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THE WEB IS A LONELY PLACE, COME PLAY
Curated by: Akemi Hiatt
Artists: Christopher Baker, Petra Cortright, Jon Rafman, Rafaël Rozendaal, and Kate Steciw
On view: January 12 - March 31, 2013
Opening reception: Saturday, January 12 from 4-6pm
Gallery hours: Wednesday - Sunday, 12-5pm and by appointment. Free and open to the public.
The Center for Photography at Woodstock (CPW) is very excited to announce its upcoming group exhibition, The Web is a Lonely Place, Come Play. Curated by Akemi Hiatt and on view from January 12 – March 31, 2013, the exhibition presents five artists who produce work within or through the radically democratized "free space" of the web. Through video, performance, photo-based imagery, interactive installation, and animations, each artist explores the internet as both seductive virtual playground and subversive artistic studio.
While the zeitgeist of our time seem marked by an increasing reliance on, as well as enthusiasm for, modern technologies, the internet has also provided untapped potential for new creative and conceptual strategies.The themes at work in the exhibition, The Web is a Lonely Place, Come Play, oscillate between vulnerability and openness, the private and the public, and the outdated and cutting-edge. Cumulatively, the work in the show probes at the tension inherent in our overwhelming embrace of new media as well our growing apprehension of its influence on our culture.
The immersive installation Hello World! or: How I Learned to Stop Listening and Love the Noise by Christopher Baker (Chicago, IL) is a wall comprised of over 5,000 video diaries found on the internet. The project addresses the fundamental human desire to be heard, as these individuals confide in a potentially massive, but imagined, audience.
The fantasy-laden work of Petra Cortright (Santa Barbara, CA)mines the territory of webcam performance, clip art, computer graphics, and animated .gifs. Low-tech effects are gleefully combined with footage of Cortright unabashedly performing for the camera, resulting in oddly addictive short films that probe at the junction of banality and glossiness.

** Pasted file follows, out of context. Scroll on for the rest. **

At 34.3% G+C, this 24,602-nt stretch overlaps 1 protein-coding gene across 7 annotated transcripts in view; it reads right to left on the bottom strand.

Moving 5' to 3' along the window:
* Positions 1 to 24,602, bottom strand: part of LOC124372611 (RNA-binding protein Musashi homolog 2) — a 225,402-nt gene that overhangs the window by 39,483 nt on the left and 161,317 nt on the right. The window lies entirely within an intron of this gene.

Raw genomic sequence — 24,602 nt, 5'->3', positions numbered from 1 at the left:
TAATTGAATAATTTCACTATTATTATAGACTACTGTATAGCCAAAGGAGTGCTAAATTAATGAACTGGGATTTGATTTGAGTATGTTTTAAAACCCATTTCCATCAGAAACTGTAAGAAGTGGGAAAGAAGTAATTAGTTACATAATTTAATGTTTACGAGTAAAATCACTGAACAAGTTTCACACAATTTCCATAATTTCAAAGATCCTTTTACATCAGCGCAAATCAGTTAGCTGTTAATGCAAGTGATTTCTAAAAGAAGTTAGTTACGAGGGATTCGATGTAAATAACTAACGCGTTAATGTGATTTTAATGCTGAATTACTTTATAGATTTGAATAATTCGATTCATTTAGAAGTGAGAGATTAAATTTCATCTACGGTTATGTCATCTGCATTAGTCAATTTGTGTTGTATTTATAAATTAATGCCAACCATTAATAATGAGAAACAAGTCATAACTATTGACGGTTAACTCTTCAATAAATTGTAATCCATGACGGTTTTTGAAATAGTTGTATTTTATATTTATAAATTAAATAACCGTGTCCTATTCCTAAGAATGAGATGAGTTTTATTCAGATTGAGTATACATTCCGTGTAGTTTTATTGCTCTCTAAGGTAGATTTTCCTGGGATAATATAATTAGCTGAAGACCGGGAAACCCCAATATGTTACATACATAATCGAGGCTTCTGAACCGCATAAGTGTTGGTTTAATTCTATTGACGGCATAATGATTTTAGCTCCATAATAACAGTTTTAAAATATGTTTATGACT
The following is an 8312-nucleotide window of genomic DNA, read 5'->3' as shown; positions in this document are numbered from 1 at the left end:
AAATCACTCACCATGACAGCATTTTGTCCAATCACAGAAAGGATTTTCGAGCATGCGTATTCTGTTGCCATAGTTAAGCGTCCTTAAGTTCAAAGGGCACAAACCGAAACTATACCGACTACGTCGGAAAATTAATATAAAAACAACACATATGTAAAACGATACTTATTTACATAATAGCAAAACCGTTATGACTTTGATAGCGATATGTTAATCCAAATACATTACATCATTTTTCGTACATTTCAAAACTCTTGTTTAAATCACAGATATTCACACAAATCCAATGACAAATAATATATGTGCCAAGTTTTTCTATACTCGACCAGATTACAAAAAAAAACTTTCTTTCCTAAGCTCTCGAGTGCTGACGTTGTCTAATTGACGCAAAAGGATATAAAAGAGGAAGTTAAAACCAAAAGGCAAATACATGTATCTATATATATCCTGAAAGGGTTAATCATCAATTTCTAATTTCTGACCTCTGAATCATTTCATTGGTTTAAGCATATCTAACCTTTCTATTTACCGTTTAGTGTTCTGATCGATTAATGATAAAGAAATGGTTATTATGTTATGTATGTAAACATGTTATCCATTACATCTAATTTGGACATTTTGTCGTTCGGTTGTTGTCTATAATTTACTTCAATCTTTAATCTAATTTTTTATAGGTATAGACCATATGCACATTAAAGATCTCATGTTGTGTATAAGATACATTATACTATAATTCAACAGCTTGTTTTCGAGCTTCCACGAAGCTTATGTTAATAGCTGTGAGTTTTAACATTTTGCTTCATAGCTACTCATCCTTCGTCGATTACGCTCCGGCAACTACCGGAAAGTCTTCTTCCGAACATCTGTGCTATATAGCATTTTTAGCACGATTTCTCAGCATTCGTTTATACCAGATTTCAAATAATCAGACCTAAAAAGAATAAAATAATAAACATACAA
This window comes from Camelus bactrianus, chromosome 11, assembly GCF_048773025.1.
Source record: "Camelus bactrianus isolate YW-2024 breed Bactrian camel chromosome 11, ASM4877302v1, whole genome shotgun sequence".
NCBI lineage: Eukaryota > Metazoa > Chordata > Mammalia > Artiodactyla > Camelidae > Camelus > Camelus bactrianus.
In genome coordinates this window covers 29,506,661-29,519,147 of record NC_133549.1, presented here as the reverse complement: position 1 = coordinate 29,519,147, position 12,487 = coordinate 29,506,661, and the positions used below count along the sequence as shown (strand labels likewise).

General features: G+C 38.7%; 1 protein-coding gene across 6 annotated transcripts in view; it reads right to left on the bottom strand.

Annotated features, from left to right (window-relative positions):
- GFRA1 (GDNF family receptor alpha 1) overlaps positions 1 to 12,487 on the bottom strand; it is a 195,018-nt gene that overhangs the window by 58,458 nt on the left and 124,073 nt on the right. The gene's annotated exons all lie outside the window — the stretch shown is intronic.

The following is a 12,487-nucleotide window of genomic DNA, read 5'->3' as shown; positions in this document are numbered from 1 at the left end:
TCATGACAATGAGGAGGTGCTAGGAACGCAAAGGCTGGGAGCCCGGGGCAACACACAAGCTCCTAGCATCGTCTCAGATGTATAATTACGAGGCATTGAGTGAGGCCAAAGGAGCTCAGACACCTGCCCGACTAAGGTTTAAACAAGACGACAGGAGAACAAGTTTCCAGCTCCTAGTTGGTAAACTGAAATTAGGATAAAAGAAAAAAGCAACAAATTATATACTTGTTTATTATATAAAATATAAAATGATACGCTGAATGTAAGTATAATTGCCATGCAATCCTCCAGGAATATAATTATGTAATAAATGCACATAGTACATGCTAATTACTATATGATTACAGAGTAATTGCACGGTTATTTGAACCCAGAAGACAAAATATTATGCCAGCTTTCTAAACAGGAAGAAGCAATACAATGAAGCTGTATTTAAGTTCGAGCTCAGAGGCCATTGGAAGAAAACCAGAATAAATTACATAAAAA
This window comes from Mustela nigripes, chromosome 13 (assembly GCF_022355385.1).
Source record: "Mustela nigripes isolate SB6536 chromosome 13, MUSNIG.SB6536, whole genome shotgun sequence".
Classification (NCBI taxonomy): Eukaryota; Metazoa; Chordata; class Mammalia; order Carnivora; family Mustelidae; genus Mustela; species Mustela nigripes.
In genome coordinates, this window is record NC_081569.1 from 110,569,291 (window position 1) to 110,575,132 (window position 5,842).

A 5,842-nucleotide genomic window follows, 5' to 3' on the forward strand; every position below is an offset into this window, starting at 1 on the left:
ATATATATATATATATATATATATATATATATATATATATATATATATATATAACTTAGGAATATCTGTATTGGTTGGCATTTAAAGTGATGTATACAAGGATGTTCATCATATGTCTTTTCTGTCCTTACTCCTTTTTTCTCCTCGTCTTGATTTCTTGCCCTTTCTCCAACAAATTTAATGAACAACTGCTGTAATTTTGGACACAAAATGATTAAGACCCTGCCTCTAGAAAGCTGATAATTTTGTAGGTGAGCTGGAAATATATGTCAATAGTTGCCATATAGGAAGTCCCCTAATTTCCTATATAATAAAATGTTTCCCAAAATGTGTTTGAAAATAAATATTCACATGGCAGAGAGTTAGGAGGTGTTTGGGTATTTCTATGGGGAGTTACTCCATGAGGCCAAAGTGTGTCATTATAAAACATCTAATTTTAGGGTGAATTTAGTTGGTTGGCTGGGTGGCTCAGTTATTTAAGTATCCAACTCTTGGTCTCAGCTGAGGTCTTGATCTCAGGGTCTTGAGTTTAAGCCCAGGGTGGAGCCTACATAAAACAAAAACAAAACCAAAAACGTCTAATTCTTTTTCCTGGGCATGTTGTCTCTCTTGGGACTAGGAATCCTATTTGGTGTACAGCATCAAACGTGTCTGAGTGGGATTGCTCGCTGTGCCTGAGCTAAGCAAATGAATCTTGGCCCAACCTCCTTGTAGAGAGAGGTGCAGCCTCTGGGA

Also dealing with the emerging tensions of surface versus depth, Kate Steciw (NYC) makes artworks referenced by consumerism and the overabundance of images. Her job as a commercial retoucher serves as source material for her manipulated images and photo-based sculptures, in which stock photography and the capabilities of Photoshop are melded, twisted, and turned – yet outputted as physical objects.
9-eyes, an ongoing project by Jon Rafman (Montreal, Quebec), began as a Tumblr blog populated with screen-grabs from Google Maps. Collected from the perspective of a street photographer (albeit one who never needs to leave his desk), the scenes are by turn poignant, funny, odd, and terrifying, yet speak to a voyeurism and tension between what is private and what is public.
Spread out over a vast network of domain names, Rafael Rozendaal (NYC and abroad) attracts an audience of over 25 million visits per year. His animations employ the screen as a limitless pictorial space, where beauty, accessibility, interactivity, and simple emotions can be explored, occasionally in the form of contained games.
New forms of communication consciously and subconsciously frame our ways of interacting with each other and the world around us at an ever rapidly increasing pace. As a result it is often difficult but vital that we pause to consider how the technologies that we interface with on a daily basis can provide some sort of context, or deeper understanding of, the contemporary human existence.Working in response to the ever expanding production, circulation, and consumption of visual material online, the artists in the exhibition are contributing to a continuing dialogue with technology as well as with each other and their audience(s).The creation of new media work and the surrounding discourse occurs in a constant state of flux, subject to the awesome speed with which new platforms, applications, and hardware is invented and open to the interconnectivity fueled by online communication.
Rather than an overarching survey of web-art today, The Web Is A Lonely Place, Come Play focuses on artists whose practices are fully embedded in the values of this new aesthetic.As intuitive creators they use seemingly simple gestures and tools to explore an uncharted frontier not dissimilar from the ways in which a child uses play to make sense of a larger world – in this case, the limitless possibilities of the web. But as attuned cultural critics, adept at subverting the tools at their disposal and aware of their social implications, they inform and inspire a closer engagement and understanding of the online realm.
During the course of the exhibition a series of educational resources will be implemented to invite audiences to engage with the work and ideas on view.These will include the rolling Tumblr blog Come Play at CPW with articles, images, and new media posts to continue the discussion outside of the physical exhibition. CPW invites school groups to schedule tours and educational activities with the staff throughout the course of the show, and details about panel discussion with artists and professionals in the field will be announced in January 2013.
This exhibition and its related programs have been made possible in part with funds from the Phillip and Edith Leonian Foundation, New York State Council on the Arts, a state agency, with support from Governor Andrew Cuomo and the New York State Legislature.